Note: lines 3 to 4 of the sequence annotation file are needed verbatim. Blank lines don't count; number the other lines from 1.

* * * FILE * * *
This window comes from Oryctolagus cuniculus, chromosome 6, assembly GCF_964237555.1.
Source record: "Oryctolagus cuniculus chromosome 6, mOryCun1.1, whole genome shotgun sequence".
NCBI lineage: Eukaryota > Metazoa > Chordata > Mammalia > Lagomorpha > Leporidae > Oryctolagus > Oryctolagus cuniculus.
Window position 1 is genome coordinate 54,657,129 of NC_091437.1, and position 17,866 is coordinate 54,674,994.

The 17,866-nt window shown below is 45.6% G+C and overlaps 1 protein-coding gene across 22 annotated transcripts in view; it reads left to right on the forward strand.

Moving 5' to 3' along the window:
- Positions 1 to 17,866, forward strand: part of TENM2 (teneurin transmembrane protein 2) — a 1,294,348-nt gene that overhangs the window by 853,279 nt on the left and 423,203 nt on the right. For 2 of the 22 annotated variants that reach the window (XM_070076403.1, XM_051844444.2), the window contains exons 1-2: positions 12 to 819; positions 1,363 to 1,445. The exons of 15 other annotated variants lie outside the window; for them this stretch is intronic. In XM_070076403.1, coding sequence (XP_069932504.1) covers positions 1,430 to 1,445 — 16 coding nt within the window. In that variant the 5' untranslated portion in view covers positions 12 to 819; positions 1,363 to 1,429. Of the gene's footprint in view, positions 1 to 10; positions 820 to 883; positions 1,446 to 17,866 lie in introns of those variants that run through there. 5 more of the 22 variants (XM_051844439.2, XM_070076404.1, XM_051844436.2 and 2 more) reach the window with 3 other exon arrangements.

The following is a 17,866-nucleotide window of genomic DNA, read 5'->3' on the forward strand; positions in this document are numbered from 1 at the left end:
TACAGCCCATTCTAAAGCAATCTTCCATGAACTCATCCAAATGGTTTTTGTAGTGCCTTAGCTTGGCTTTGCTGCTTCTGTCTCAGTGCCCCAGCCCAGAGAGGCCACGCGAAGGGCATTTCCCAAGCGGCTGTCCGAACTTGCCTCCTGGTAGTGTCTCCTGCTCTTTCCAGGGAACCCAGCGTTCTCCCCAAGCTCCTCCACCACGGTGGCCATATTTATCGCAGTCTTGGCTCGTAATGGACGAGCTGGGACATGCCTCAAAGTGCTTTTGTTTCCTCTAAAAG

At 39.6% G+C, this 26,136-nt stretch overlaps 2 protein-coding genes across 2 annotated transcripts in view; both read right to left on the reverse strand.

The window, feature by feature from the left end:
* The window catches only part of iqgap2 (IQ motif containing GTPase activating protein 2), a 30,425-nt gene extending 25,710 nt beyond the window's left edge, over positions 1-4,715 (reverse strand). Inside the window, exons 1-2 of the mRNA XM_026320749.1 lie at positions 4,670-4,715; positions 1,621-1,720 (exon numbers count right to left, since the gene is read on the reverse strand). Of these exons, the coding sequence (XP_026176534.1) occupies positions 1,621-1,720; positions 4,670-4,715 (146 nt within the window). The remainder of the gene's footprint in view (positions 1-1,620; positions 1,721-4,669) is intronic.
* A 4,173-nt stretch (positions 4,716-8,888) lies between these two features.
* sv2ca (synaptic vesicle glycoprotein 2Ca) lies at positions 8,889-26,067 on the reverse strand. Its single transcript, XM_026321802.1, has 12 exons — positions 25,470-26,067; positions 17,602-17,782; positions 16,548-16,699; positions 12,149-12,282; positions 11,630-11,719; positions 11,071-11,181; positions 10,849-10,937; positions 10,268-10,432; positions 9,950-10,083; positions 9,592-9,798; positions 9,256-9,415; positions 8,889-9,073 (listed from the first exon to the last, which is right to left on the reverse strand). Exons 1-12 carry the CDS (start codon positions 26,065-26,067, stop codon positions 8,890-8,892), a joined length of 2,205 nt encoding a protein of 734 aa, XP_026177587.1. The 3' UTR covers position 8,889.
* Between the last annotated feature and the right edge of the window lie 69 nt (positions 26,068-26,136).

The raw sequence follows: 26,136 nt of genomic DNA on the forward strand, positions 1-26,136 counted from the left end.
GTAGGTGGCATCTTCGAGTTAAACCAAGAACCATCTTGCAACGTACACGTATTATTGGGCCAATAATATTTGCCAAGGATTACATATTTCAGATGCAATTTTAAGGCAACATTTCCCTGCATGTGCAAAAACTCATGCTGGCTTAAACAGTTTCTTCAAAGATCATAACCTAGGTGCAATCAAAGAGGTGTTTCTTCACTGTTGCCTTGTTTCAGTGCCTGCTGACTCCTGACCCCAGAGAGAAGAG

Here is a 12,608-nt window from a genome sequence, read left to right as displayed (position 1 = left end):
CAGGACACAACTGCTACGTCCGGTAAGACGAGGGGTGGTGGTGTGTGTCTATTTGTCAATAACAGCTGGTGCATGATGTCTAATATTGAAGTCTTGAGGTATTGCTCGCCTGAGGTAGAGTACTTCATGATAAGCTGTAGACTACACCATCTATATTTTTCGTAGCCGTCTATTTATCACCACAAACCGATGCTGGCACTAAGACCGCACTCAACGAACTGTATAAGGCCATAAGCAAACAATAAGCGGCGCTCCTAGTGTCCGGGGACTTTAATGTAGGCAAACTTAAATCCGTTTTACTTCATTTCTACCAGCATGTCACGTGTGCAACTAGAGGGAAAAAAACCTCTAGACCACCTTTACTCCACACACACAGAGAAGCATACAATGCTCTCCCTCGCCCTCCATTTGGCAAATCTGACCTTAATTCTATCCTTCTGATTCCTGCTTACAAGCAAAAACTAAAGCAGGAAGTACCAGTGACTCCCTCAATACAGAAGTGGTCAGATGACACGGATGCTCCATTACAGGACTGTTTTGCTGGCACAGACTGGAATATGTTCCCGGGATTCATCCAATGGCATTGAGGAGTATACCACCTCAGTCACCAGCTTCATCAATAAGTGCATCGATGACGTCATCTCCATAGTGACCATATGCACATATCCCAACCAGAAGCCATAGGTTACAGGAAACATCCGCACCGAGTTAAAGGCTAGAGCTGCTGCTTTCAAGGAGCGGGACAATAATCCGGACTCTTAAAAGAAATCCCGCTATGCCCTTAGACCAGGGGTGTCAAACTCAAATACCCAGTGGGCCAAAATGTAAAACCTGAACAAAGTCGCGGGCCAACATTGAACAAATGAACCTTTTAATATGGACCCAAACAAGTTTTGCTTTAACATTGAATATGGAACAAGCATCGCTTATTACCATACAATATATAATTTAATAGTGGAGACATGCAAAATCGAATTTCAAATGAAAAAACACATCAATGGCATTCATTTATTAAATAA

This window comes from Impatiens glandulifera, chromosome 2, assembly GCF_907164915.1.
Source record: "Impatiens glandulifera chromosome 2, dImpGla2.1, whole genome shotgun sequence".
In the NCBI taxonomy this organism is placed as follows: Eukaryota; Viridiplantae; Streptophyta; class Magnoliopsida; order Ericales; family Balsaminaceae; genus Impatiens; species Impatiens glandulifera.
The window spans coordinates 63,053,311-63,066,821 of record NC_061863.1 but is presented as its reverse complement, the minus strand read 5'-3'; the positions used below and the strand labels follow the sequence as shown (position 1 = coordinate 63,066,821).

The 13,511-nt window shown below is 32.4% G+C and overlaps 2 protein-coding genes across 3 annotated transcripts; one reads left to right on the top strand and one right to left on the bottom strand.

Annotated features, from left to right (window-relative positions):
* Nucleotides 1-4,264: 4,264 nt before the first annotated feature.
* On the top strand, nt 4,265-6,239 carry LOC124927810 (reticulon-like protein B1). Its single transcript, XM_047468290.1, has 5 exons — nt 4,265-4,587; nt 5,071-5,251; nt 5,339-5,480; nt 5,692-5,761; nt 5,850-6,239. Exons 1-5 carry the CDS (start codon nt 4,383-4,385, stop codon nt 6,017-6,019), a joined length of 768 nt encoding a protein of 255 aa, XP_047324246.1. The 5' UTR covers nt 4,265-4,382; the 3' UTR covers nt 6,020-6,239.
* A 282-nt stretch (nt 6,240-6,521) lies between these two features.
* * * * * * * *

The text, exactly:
NCBI lineage: Eukaryota > Metazoa > Chordata > Mammalia > Lagomorpha > Leporidae > Oryctolagus > Oryctolagus cuniculus.
Window position 1 is genome coordinate 54,657,129 of NC_091437.1, and position 17,866 is coordinate 54,674,994.